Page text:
Among the many issues that critics of Pope Francis took with Christus vivit, the apostolic exhortation that emerged from last year’s Youth Synod, a number focused on how the exhortation treated the fact that many teenagers and young adults have serious qualms about Church teachings and practices. Pope Francis and the Synod participants clearly realized that the more politically controversial aspects of Catholic belief present serious obstacles to communion for young people not predisposed to those beliefs. Thus, they observed that one does not “have to accept fully all the teachings of the Church to take part in certain of our activities for young people. It is enough to have an open mind towards all those who have the desire and willingness to be encountered by God’s revealed truth” (CV 234).
Without discussing the merits of any one way of handling specific issues like the issues of human sexuality mentioned in CV 81, I would like to share some of my observations, at the age of 26, of the way people my age approach religion in general. I hope that this will provide some evidence, even if only anecdotal, of the overwhelming “desire and willingness to be encountered by God’s revealed truth” that I see lurking behind the apparent superficiality and moral laxity of Millennial culture.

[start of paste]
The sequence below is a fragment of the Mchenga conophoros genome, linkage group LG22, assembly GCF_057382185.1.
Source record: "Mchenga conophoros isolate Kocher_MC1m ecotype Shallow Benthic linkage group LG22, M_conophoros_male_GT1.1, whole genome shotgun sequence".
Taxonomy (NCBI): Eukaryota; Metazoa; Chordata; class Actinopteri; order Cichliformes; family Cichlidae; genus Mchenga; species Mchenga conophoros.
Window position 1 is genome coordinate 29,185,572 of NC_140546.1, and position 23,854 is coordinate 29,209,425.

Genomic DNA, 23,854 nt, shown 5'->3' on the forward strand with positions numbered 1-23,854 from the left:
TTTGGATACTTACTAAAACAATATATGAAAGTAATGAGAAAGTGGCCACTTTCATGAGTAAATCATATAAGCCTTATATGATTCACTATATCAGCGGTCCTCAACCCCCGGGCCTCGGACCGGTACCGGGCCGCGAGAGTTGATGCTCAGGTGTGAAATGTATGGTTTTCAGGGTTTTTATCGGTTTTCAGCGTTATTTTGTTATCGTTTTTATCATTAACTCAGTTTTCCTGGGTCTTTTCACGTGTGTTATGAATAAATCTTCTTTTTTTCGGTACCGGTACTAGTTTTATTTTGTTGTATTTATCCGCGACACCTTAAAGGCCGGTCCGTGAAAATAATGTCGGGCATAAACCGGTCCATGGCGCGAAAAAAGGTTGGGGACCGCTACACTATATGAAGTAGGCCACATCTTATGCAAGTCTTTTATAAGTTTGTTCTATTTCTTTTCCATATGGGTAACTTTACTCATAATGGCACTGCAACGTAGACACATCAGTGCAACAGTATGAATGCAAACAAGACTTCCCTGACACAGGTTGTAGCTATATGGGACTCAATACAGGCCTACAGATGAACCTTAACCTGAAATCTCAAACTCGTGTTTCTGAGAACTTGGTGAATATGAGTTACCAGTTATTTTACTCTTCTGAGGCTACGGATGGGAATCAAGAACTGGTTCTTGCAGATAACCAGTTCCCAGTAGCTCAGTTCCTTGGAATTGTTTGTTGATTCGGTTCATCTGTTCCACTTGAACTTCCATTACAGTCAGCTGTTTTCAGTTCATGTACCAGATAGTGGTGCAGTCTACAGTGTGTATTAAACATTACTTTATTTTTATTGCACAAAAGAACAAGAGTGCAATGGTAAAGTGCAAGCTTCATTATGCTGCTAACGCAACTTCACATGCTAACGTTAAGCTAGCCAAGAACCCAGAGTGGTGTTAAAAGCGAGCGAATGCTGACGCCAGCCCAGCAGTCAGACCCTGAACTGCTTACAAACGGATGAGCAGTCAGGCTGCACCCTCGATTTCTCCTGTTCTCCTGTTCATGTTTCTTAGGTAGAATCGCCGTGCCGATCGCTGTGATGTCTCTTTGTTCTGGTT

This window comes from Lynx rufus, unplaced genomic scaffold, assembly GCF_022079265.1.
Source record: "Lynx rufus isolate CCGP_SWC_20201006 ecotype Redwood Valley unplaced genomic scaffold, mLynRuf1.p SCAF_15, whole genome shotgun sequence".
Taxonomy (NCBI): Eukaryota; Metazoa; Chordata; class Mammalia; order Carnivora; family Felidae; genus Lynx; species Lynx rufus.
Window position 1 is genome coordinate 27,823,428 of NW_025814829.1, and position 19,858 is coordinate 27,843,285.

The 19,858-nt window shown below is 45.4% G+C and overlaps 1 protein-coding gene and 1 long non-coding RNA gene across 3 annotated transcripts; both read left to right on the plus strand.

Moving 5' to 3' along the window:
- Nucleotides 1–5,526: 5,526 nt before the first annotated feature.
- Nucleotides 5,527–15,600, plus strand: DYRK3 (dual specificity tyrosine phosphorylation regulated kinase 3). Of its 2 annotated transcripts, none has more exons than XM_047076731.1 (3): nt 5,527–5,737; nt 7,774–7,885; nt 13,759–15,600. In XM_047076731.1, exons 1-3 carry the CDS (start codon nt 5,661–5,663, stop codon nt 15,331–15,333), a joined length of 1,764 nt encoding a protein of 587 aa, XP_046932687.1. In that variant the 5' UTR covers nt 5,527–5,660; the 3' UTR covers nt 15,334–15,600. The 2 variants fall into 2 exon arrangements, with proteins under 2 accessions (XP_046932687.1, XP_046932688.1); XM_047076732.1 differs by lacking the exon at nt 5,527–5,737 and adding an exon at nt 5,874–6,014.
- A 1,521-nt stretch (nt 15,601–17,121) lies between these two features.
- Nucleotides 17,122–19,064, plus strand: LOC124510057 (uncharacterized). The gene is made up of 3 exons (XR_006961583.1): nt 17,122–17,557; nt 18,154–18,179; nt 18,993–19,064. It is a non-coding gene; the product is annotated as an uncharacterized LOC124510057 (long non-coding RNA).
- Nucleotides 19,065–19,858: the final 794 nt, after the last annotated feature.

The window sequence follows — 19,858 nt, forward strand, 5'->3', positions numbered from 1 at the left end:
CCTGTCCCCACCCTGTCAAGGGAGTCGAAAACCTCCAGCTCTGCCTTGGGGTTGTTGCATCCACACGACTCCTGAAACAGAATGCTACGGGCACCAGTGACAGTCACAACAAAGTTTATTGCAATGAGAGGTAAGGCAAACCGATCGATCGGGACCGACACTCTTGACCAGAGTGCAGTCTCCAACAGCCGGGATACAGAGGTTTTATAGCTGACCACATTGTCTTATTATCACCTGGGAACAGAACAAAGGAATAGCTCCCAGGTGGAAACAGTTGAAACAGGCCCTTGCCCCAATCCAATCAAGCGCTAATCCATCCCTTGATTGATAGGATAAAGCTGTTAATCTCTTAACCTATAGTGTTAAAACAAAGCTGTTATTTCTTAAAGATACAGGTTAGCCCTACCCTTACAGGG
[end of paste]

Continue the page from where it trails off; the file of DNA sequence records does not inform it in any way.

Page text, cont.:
Currently, all of my close Catholic friends are people who have come to the Church or returned to the Church as adults, and none of them make picture-perfect orthodox and pious Catholics of the kind that in an ideal world we would all aspire to be. One attends Mass every week but isn’t sure he actually believes in God. Another is a wholehearted believer but doesn’t have much fire in the belly for the controversial social teachings that animated the John Paul II and Benedict XVI pontificates. A third is by and large orthodox but by her own admission takes an oppositional attitude towards God in her prayer life. And yet all of these people have a strong desire for participation in and communion with the Church as the visible structure of a divine presence in the world.
Someone I sometimes talk to online practices a reconstructed form of the religion of pre-Christian Ireland. I also have friends of friends who claim to worship the Olympian gods: Zeus, Hera, Artemis, etc. These people have a robust faith in the divine and the supernatural and most of them are not actively anti-Christian but they feel alienated from traditional monotheistic faith for reasons that are not mine to disclose. For alternatives they have plumbed past that tradition into the almost-forgotten Antique past.
I have a master’s degree in theology from a mainline Protestant seminary that had a large contingent of seminarians who rejected many historical Christian teachings after having been seriously wronged due to their gender, race, or sexuality in their orthodox home parishes. My friends and acquaintances in my master’s program also included a Buddhist folk singer and a Jewish humanist who aspired to be a hospital chaplain. Theologically speaking I was decidedly on the conservative flank of this student body but for much of my time there I was well below average in terms of my commitment to my own religious practice. I almost never prayed.